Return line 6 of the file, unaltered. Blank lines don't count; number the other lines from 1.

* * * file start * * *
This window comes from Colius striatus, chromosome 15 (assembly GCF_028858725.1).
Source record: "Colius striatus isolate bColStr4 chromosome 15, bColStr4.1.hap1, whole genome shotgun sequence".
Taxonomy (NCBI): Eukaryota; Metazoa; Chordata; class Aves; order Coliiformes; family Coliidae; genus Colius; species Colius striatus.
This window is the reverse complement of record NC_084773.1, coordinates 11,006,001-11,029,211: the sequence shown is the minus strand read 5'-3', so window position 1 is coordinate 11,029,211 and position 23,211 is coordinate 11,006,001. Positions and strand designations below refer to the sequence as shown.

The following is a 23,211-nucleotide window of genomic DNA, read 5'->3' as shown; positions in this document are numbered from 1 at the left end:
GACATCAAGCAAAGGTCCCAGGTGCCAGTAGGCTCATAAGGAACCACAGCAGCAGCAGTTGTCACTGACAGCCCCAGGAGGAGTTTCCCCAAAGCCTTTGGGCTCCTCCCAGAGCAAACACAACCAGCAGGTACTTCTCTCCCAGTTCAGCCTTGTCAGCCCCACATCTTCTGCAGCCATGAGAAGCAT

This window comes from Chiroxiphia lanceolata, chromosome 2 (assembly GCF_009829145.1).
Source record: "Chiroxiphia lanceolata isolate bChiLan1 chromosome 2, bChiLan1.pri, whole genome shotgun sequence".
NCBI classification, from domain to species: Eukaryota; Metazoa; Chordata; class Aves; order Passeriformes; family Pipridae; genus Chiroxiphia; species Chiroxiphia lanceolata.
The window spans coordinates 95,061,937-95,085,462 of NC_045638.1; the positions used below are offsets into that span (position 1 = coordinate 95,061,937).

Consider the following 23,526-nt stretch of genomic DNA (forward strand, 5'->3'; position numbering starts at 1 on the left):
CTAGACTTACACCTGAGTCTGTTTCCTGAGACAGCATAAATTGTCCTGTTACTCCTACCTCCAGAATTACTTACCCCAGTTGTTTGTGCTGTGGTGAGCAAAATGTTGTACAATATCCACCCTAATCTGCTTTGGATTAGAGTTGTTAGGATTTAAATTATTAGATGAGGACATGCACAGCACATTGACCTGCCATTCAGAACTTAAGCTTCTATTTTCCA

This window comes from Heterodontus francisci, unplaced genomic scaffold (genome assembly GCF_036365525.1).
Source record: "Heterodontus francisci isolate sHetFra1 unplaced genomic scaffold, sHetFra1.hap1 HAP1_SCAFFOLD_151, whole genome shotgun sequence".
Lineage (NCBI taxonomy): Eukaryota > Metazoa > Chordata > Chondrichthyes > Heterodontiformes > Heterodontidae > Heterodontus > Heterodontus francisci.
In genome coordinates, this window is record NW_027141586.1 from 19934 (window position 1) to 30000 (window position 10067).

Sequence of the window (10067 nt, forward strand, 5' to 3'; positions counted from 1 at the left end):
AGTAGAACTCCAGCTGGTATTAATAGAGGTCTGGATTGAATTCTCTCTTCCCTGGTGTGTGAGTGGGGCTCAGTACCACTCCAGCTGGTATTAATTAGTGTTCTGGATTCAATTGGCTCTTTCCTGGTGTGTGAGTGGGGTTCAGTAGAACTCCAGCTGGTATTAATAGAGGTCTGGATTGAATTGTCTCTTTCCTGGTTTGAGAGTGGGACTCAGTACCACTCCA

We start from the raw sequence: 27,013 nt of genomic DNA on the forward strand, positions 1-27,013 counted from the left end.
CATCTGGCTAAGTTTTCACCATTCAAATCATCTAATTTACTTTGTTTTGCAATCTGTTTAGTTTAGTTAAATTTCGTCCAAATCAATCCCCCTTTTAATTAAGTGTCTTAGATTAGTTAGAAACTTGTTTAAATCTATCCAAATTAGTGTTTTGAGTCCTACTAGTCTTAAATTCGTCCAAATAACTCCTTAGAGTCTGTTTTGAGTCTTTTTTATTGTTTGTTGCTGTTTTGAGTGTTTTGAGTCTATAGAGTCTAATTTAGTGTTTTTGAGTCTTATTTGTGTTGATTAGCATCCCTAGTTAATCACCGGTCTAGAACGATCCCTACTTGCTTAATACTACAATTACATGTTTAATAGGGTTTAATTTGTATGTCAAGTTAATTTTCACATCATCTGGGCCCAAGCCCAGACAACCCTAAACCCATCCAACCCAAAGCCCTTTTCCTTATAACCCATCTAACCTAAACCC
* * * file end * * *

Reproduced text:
GACATCAAGCAAAGGTCCCAGGTGCCAGTAGGCTCATAAGGAACCACAGCAGCAGCAGTTGTCACTGACAGCCCCAGGAGGAGTTTCCCCAAAGCCTTTGGGCTCCTCCCAGAGCAAACACAACCAGCAGGTACTTCTCTCCCAGTTCAGCCTTGTCAGCCCCACATCTTCTGCAGCCATGAGAAGCAT